It took a jury only one full day of deliberations after listening to arguments in the nine-week perjury trial of baseball legend Roger Clemens. Clemens was accused by the government of lying about the use of anabolic steroids and human growth hormone (hGH) when he appeared before Congress in 2008. The Justice Department charged him with six counts of obstruction of Congress, false statements and perjury. The jury acquitted Clemens of all charges.
“We knew we had to be fair to both parties, but we didn’t see anything to be prosecuted,” said juror Joyce Robinson-Paul. “We just didn’t.”
The pursuit of Roger Clemens represented a “career case” for Assistant United States Attorneys Steve Durham and Dan Butler. The younger prosecutors may have a chance to redeem their reputation but it will be difficult for lead prosecutors to escape the disastrous Clemens case. The jury rebuke represented a major embarrassment for federal prosecutors. However, the verdict was not unexpected.
There were two trials. The first one resulted in a mistrial after a rookie mistake by federal prosecutors. Many legal experts questioned the wisdom of continuing to pursue Clemens. Even Judge Reggie Walton suggested to prosecutors that their efforts may be a waste of taxpayer money.
The feds have not had a great track record in their prosecution of celebrity athletes accused of lying about the use of performance-enhancing drugs (PEDs) such as steroids and hGH. The verdict in the Clemens case may represent the end of the federal government’s involvement in the steroid witch-hunt that has ensnared numerous celebrity athletes over the past decade.
The jury has spoken loud and clear by telling the federal government that the Clemens trial was an unnecessary waste of time and money that should have never been pursued.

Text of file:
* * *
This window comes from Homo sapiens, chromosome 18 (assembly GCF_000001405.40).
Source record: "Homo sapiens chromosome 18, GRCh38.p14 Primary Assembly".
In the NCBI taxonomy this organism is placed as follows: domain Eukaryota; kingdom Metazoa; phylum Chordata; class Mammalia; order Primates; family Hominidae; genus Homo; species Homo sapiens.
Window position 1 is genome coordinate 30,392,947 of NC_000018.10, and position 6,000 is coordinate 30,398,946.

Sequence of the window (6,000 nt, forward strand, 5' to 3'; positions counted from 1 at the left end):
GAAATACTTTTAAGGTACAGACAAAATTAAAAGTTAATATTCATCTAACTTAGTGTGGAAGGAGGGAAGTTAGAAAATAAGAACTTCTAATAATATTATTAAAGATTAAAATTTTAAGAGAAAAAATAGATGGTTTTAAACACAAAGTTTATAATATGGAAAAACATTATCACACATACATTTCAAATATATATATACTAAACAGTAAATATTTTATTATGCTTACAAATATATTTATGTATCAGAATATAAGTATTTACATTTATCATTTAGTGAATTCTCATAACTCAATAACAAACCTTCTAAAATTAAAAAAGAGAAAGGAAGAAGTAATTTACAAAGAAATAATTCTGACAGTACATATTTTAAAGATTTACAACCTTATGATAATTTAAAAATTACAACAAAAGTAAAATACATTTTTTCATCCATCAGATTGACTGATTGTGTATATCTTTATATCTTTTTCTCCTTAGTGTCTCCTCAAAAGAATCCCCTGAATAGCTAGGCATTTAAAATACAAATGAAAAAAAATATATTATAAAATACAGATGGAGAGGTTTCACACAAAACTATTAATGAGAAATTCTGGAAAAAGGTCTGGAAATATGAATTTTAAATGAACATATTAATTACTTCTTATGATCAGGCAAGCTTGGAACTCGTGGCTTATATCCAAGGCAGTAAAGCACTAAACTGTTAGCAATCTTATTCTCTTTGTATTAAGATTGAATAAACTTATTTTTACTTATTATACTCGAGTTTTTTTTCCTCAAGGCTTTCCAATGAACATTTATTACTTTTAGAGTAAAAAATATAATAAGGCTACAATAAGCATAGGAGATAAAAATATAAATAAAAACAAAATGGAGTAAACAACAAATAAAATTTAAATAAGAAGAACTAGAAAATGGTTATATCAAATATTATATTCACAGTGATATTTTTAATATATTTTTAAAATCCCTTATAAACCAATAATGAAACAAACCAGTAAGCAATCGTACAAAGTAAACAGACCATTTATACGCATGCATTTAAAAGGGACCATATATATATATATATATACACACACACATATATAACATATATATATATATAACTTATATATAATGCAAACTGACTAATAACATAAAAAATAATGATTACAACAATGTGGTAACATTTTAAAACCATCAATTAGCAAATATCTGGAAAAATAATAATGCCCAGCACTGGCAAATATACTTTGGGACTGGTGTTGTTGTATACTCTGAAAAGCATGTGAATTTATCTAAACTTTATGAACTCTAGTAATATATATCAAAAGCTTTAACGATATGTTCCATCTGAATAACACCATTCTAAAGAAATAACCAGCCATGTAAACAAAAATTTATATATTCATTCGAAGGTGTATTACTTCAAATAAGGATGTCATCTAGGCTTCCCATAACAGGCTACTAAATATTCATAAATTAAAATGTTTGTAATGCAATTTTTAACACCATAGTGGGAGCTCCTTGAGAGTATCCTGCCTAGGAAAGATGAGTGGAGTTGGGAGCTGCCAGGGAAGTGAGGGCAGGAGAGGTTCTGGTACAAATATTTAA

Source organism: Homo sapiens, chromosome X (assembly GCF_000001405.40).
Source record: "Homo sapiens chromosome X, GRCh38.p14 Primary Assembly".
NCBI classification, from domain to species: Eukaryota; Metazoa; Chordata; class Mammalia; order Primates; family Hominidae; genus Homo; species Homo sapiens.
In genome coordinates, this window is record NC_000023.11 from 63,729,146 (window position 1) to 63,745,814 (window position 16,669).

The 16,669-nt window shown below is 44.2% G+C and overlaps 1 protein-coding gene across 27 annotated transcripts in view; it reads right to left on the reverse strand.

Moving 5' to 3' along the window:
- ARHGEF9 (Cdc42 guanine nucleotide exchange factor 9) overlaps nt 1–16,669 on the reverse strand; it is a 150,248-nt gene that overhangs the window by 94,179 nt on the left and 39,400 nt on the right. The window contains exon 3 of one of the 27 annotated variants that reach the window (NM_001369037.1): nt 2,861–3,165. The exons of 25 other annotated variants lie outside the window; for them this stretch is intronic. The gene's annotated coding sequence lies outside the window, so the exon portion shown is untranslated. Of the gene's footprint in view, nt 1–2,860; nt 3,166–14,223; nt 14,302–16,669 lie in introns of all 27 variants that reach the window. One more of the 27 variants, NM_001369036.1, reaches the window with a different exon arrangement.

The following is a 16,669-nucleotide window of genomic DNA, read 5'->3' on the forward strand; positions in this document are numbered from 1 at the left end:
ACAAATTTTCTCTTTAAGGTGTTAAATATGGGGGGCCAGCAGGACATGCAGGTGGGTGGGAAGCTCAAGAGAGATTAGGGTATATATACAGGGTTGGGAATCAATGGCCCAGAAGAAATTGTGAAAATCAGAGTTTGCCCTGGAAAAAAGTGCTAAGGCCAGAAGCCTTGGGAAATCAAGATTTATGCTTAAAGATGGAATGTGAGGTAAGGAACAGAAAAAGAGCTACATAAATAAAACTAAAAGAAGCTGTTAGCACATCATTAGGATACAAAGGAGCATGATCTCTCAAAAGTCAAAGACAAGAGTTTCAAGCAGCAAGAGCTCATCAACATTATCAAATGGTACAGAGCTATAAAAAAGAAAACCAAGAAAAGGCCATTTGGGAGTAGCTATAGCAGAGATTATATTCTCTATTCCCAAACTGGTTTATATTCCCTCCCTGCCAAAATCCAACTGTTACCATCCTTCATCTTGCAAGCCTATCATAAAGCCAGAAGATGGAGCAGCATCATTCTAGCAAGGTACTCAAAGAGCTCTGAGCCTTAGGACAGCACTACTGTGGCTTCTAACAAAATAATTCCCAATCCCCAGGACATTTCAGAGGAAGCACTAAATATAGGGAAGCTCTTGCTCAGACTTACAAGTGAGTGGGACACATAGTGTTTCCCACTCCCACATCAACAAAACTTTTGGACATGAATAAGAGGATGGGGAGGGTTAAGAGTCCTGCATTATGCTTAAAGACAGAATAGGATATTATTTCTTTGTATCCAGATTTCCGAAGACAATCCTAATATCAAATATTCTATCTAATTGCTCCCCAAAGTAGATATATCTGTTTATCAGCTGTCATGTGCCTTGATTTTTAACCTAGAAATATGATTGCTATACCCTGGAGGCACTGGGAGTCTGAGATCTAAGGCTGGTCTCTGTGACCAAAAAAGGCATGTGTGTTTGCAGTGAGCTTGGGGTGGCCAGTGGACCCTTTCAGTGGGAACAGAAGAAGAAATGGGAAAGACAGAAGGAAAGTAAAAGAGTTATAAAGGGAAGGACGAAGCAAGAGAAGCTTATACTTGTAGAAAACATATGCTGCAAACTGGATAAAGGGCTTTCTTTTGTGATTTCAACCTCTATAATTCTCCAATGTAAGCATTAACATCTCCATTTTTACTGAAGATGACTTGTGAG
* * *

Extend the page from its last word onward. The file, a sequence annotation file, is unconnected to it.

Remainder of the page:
“You have these cutthroat thieves, murderers, drug dealers and drug addicts and you decide to go after somebody who had a reputation for trying to do his best and be the best that he can be, and you attack him,” said Robinson-Paul.
Robinson-Paul felt the government’s actions against a private citizen over something so petty was frightening. She noted that only wealthy individuals would have been able to afford a defense against such government over-reaching.
And Robinson-Paul probably had no idea how much the government actually spent in this particular steroid witch-hunt. A reported $10,548,772 of taxpayer money was spent pursuing the Clemens’ steroid case according to Darren Rovell, the host for CNBC’s Sports Biz. That included funds for 179 interviews, 93 agents and 65 interview locations.
Ten million dollars to pursue one man. Because he lied about steroids. How can the government expect to be taken seriously.
Of course, the cost of the Clemens trial was a relative bargain for taxpayers when compared to the $75-120 million reportedly spent on the Barry Bonds trial. At least, the government may be able to collect a $4,000 fine from Bonds. But even that may be overly optimistic because it assumes the feds will prevail in Bonds appeal which is far from guaranteed.
Perez, AJ. (June 18, 2012). Acquitted Rocket back to family focus. Retrieved from http://msn.foxsports.com/mlb/story/roger-clemens-acquitted-federal-perjury-charges-can-focus-on-family-061812
O’Keeffe, M. et al (June 18, 2012). Roger Clemens perjury trial juror says Rocket is not guilty because prosecution failed, defense showed Brian McNamee was a ‘liar’ who held grudge. Retrieved from http://www.nydailynews.com/sports/i-team/roger-clemens-perjury-trial-juror-prosecutors-rocket-guilty-prosecution-failed-defense-showed-brian-mcnamee-a-liar-held-grudge-article-1.1098162